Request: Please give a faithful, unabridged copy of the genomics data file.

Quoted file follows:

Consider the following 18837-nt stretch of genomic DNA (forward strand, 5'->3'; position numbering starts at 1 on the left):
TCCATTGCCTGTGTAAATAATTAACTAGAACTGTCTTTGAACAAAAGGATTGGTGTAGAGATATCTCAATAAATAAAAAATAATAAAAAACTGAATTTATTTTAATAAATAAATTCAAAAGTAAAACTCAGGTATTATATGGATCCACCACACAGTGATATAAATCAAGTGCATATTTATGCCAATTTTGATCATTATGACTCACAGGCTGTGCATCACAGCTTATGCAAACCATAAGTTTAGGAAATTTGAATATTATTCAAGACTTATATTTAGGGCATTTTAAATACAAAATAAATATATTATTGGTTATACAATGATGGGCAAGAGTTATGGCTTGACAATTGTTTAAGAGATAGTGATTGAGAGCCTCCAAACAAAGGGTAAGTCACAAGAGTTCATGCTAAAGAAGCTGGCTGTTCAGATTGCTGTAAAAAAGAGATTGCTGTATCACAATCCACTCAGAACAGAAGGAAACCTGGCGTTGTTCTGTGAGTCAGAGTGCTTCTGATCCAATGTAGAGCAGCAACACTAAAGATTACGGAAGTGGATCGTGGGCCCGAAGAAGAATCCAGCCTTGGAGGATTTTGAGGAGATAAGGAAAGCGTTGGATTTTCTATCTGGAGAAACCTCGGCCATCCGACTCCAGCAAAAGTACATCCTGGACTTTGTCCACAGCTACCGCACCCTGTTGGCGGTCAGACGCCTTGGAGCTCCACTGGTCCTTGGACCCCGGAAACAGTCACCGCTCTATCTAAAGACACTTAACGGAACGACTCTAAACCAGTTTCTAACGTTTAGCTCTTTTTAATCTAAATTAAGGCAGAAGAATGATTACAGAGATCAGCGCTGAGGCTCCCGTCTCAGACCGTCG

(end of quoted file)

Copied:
Consider the following 18837-nt stretch of genomic DNA (forward strand, 5'->3'; position numbering starts at 1 on the left):
TCCATTGCCTGTGTAAATAATTAACTAGAACTGTCTTTGAACAAAAGGATTGGTGTAGAGATATCTCAATAAATAAAAAATAATAAAAAACTGAATTTATTTTAATAAATAAATTCAAAAGTAAAACTCAGGTATTATATGGATCCACCACACAGTGATATAAATCAAGTGCATATTTATGCCAATTTTGATCATTATGACTCACAGGCTGTGCATCACAGCTTATGCAAACCATAAGTTTAGGAAATTTGAATATTATTCAAGACTTATATTTAGGGCATTTTAAATACAAAATAAATATATTATTGGTTATACAATGATGGGCAAGAGTTATGGCTTGACAATTGTTTAAGAGATAGTGATTGAGAGCCTCCAAACAAAGGGTAAGTCACAAGAGTTCATGCTAAAGAAGCTGGCTGTTCAGATTGCTGTAAAAAAGAGATTGCTGTATCACAATCCACTCAGAACAGAAGGAAACCTGGCGTTGTTCTGTGAGTCAGAGTGCTTCTGATCCAATGTAGAGCAGCAACACTAAAGATTACGGAAGTGGATCGTGGGCCCGAAGAAGAATCCAGCCTTGGAGGATTTTGAGGAGATAAGGAAAGCGTTGGATTTTCTATCTGGAGAAACCTCGGCCATCCGACTCCAGCAAAAGTACATCCTGGACTTTGTCCACAGCTACCGCACCCTGTTGGCGGTCAGACGCCTTGGAGCTCCACTGGTCCTTGGACCCCGGAAACAGTCACCGCTCTATCTAAAGACACTTAACGGAACGACTCTAAACCAGTTTCTAACGTTTAGCTCTTTTTAATCTAAATTAAGGCAGAAGAATGATTACAGAGATCAGCGCTGAGGCTCCCGTCTCAGACCGTCG